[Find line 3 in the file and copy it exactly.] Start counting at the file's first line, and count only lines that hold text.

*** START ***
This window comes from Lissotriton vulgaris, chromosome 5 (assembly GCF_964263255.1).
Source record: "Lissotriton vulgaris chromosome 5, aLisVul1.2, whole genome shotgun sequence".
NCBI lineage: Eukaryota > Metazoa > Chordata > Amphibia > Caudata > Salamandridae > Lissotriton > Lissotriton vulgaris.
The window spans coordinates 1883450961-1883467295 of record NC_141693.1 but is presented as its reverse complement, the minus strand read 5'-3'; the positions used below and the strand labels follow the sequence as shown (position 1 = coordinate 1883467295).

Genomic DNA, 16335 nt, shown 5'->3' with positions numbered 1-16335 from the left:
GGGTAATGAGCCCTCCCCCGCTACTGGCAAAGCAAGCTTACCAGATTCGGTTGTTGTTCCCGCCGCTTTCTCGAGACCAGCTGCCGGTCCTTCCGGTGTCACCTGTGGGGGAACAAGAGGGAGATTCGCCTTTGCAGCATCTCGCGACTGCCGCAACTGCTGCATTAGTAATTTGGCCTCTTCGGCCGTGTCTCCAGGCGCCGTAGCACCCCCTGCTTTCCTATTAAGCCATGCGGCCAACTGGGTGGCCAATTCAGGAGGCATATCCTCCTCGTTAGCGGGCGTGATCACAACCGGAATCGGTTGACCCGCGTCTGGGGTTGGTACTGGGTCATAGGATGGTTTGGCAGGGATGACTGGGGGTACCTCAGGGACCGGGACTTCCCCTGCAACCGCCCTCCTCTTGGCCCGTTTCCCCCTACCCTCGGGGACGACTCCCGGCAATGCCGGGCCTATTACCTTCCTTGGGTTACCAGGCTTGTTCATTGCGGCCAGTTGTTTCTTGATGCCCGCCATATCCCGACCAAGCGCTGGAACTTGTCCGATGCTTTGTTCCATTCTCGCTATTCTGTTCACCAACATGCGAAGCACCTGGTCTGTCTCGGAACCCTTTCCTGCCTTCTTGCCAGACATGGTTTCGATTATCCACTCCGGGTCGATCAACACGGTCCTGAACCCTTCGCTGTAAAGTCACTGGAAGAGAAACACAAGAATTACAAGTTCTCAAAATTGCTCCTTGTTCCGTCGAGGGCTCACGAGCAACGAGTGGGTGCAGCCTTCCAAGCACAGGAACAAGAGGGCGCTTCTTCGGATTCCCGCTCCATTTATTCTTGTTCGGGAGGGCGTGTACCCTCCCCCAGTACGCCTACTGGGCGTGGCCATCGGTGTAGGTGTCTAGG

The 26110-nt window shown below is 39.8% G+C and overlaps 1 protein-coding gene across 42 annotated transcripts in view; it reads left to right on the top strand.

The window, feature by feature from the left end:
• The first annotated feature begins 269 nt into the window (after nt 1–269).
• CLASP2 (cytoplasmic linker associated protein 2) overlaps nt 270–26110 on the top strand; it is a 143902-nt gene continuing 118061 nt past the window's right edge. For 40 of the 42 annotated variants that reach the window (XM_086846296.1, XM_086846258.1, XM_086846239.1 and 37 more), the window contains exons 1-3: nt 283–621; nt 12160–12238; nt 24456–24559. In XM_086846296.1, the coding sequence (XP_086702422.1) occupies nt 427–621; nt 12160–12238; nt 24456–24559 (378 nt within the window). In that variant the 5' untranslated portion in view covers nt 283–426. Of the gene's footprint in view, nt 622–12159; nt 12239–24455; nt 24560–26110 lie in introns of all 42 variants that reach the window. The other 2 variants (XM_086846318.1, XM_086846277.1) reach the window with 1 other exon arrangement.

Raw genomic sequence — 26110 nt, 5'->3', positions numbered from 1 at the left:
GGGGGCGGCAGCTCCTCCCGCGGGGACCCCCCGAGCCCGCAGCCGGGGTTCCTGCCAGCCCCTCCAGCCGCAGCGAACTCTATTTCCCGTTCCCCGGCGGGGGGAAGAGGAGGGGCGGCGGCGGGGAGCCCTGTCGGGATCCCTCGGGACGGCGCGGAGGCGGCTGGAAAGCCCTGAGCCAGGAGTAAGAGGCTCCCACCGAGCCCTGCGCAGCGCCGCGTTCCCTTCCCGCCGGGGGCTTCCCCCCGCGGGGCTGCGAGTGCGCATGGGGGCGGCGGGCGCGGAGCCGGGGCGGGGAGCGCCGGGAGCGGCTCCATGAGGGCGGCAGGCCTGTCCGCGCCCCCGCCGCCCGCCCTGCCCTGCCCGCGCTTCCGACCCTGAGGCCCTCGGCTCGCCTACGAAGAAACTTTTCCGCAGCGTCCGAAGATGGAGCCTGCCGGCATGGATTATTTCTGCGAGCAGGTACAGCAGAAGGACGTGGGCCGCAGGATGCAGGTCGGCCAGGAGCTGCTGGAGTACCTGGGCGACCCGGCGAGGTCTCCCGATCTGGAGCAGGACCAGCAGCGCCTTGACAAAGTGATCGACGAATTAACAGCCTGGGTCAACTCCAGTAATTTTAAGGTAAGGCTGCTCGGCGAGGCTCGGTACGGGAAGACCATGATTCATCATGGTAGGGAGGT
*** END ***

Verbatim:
NCBI lineage: Eukaryota > Metazoa > Chordata > Amphibia > Caudata > Salamandridae > Lissotriton > Lissotriton vulgaris.